girlishness


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girl·ish

 (gûr′lĭsh)
adj.
Characteristic of or befitting a girl: girlish charm.

girl′ish·ly adv.
girl′ish·ness n.
ThesaurusAntonymsRelated WordsSynonymsLegend:
Noun1.girlishness - being characteristic of a girl
femininity, muliebrity - the trait of behaving in ways considered typical for women
Translations

girlishness

References in classic literature ?
The smooth, delicate girlishness of her young face was, as yet, untroubled.
But he remembered how, even then, she had surprised him by dropping back to inexpressive girlishness as soon as her conscience had been eased of its burden; and he saw that she would probably go through life dealing to the best of her ability with each experience as it came, but never anticipating any by so much as a stolen glance.
There is often something maternal even in a girlish love, and Mary's hard experience had wrought her nature to an impressibility very different from that hard slight thing which we call girlishness. At Fred's last words she felt an instantaneous pang, something like what a mother feels at the imagined sobs or cries of her naughty truant child, which may lose itself and get harm.
Glenarm's purely commonplace and purely material beauty, which would have struck an observant and a cultivated man, was the curious girlishness of her look and manner.
Collectively, these strands lend the work a tone that suggests girlishness," Gornick added.
We would have enjoyed this production more if the children in the party scene were more spontaneous in showing the excitement of Christmas; the boys could be naughtier; Regina Magbitang, as Clara, could be more fluid and show nuanced girlishness. Still, the heartfelt production made everybody feel good.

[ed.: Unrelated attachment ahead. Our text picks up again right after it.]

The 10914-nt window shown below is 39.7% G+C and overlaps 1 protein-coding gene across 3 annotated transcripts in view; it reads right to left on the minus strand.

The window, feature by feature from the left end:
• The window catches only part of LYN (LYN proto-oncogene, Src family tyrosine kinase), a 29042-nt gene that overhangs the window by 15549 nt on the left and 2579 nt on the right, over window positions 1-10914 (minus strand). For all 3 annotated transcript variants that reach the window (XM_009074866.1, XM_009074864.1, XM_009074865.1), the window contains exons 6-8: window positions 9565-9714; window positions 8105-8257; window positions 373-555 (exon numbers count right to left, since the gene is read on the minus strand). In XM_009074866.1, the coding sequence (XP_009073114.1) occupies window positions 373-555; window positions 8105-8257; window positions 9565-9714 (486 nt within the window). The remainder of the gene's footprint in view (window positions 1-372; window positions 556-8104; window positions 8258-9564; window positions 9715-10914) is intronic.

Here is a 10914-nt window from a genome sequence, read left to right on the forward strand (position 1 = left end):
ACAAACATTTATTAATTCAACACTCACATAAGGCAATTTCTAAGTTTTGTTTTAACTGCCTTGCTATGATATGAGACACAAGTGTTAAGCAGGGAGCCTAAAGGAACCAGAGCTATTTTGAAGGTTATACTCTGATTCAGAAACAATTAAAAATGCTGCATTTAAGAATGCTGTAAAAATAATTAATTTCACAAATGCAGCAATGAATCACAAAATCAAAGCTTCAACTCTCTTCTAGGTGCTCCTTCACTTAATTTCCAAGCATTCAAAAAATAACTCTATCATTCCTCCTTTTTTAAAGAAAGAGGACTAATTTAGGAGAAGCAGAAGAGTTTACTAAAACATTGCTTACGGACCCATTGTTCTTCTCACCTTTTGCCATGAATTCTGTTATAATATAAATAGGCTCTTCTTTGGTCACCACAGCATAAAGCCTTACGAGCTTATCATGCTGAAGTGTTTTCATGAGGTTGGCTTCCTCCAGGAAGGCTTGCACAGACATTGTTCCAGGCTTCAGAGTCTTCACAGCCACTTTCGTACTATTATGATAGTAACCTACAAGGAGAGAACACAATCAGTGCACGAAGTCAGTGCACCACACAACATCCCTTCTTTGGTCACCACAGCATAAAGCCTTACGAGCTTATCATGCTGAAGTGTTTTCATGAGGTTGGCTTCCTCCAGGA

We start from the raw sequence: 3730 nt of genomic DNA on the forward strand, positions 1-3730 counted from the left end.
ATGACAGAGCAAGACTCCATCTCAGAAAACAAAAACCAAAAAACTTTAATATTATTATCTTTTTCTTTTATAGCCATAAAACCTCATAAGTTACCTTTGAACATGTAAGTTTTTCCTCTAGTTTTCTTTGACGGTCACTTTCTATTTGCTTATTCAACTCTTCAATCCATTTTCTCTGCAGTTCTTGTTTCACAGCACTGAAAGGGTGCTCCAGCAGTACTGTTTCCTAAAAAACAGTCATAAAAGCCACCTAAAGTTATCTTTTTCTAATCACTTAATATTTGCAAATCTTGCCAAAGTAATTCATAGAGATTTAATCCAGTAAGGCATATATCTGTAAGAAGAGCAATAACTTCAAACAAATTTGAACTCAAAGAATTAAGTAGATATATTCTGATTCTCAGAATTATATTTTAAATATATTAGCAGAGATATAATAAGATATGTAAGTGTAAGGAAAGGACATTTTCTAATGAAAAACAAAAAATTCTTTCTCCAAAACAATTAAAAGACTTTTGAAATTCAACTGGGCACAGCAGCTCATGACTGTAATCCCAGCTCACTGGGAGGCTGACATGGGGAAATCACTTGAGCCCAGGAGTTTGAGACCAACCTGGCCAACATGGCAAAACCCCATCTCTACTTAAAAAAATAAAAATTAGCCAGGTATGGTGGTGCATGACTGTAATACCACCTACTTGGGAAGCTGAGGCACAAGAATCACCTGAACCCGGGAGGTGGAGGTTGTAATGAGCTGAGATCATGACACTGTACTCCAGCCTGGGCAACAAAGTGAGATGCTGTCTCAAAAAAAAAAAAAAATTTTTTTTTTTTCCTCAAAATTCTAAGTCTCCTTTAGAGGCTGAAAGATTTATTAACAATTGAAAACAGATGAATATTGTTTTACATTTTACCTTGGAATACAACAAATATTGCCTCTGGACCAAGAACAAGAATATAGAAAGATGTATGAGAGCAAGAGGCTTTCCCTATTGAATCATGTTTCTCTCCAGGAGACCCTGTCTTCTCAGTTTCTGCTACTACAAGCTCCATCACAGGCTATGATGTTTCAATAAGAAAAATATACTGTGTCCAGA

Hun Sen on Sunday went on to say he was 'annoyed with and bored with your girlishness'.
This is also the use I make of the term throughout the article, though the girls with whom we spoke are clearly navigating their own identities in relation to the notional constructs of girlishness that circulate in popular media.
At its emotional heart, "Wicked" is about the unlikely friendship that develops between two student witches at Shiz University: the ostracized green-skinned Elphaba (Mary Kate Morrissey, a powerful belter teeming with headstrong teenage indignation) and pretty, popular Glinda (a sparkly Ginna Claire Mason, with a soaring soprano voice and comic surface girlishness).
Even if they managed to steep themselves in marriage and motherhood, they struggled painfully to button themselves up into girlishness; many felt incapable of linking the bold teenage soldier with the good wife and mother.
Because then she said,"We see a mass here at 9 o'clock." I cried in the screening room while the tech held me, as tightly as if I were her own child, and I didn't fear for some ephemeral sense of girlishness or sexiness, but rather for my life.